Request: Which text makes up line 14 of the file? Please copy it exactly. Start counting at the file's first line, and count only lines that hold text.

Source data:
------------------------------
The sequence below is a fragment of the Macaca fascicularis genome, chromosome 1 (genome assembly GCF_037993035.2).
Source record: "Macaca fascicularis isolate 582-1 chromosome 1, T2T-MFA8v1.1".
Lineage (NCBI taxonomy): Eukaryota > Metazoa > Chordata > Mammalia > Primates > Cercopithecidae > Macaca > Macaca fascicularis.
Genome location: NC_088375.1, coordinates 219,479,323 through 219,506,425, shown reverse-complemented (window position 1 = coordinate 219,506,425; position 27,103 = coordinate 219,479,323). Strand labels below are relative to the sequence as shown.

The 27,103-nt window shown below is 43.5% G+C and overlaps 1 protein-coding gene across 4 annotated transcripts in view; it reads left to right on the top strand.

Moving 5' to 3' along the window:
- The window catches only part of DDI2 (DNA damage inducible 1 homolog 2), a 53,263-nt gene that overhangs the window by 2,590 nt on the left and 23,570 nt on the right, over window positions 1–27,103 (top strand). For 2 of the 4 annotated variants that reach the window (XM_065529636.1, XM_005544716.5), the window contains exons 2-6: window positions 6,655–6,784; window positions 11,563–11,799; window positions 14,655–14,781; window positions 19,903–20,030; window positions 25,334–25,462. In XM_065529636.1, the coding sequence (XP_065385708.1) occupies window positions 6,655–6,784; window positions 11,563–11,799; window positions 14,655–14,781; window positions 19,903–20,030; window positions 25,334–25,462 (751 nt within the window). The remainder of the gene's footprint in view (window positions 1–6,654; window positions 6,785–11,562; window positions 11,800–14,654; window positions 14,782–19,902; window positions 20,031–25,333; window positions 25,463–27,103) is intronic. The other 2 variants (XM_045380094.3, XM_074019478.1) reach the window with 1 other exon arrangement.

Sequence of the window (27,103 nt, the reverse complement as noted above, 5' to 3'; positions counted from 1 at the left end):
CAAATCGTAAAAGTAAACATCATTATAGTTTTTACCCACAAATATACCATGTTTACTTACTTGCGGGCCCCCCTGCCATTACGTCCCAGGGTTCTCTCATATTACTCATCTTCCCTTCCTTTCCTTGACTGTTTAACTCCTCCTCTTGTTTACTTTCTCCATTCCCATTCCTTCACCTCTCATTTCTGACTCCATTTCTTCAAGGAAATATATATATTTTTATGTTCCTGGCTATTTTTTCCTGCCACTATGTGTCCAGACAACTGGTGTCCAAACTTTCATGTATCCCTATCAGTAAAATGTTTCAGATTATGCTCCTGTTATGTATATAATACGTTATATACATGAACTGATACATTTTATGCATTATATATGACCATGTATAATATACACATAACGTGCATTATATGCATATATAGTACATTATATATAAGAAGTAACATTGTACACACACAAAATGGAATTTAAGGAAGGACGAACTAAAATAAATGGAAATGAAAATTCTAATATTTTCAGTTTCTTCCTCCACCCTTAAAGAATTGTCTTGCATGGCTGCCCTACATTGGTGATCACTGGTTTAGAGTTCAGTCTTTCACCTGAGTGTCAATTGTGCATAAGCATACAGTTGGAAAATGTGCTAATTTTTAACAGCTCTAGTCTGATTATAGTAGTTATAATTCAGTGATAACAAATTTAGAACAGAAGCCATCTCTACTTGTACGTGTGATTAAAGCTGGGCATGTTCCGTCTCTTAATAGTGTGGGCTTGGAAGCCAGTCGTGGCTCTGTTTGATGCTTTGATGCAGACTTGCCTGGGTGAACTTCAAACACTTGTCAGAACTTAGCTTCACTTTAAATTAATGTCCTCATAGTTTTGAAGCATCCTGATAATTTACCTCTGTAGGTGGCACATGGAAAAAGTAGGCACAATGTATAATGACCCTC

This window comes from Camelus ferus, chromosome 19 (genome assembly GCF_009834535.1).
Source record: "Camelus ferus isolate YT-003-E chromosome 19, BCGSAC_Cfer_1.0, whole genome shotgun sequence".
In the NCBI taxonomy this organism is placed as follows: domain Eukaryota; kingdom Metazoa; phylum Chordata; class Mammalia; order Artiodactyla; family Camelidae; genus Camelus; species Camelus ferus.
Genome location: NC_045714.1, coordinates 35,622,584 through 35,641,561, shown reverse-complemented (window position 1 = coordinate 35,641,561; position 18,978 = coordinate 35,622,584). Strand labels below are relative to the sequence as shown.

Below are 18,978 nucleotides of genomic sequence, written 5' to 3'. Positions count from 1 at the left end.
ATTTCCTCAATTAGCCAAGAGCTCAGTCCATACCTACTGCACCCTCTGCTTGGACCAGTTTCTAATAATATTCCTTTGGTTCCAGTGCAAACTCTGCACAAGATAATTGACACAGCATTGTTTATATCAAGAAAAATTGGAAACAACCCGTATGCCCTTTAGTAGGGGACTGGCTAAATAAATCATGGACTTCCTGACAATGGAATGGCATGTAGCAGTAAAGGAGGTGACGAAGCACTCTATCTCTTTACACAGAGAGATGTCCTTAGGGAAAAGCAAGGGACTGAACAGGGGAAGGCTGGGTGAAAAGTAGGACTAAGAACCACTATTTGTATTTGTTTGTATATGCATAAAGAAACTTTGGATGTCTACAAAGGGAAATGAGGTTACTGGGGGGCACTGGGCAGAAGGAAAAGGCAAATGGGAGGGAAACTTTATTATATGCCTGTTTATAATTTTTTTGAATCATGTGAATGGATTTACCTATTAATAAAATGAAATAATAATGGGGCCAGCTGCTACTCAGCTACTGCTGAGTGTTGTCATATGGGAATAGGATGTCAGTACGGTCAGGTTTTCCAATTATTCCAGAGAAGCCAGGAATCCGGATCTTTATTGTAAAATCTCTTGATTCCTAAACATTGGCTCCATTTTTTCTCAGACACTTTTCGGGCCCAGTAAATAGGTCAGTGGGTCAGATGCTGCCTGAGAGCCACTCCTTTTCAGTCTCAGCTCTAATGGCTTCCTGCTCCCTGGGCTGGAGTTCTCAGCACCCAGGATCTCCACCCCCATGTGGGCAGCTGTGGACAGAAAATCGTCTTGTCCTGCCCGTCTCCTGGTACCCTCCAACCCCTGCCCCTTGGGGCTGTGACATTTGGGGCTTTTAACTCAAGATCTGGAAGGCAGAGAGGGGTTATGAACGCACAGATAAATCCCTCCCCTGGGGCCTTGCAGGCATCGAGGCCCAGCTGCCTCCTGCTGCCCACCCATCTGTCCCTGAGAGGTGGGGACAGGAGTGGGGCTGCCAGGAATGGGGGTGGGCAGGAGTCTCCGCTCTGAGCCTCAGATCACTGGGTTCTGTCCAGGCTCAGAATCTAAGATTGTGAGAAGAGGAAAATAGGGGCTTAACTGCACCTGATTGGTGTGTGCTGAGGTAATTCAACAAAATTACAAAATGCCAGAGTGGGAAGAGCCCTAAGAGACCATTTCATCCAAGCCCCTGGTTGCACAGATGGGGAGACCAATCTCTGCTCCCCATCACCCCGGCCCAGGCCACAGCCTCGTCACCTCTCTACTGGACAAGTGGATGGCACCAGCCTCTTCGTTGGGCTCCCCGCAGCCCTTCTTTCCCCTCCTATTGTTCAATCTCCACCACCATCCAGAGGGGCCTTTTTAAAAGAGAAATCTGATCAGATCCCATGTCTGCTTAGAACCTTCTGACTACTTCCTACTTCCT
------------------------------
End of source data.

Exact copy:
Below are 18,978 nucleotides of genomic sequence, written 5' to 3'. Positions count from 1 at the left end.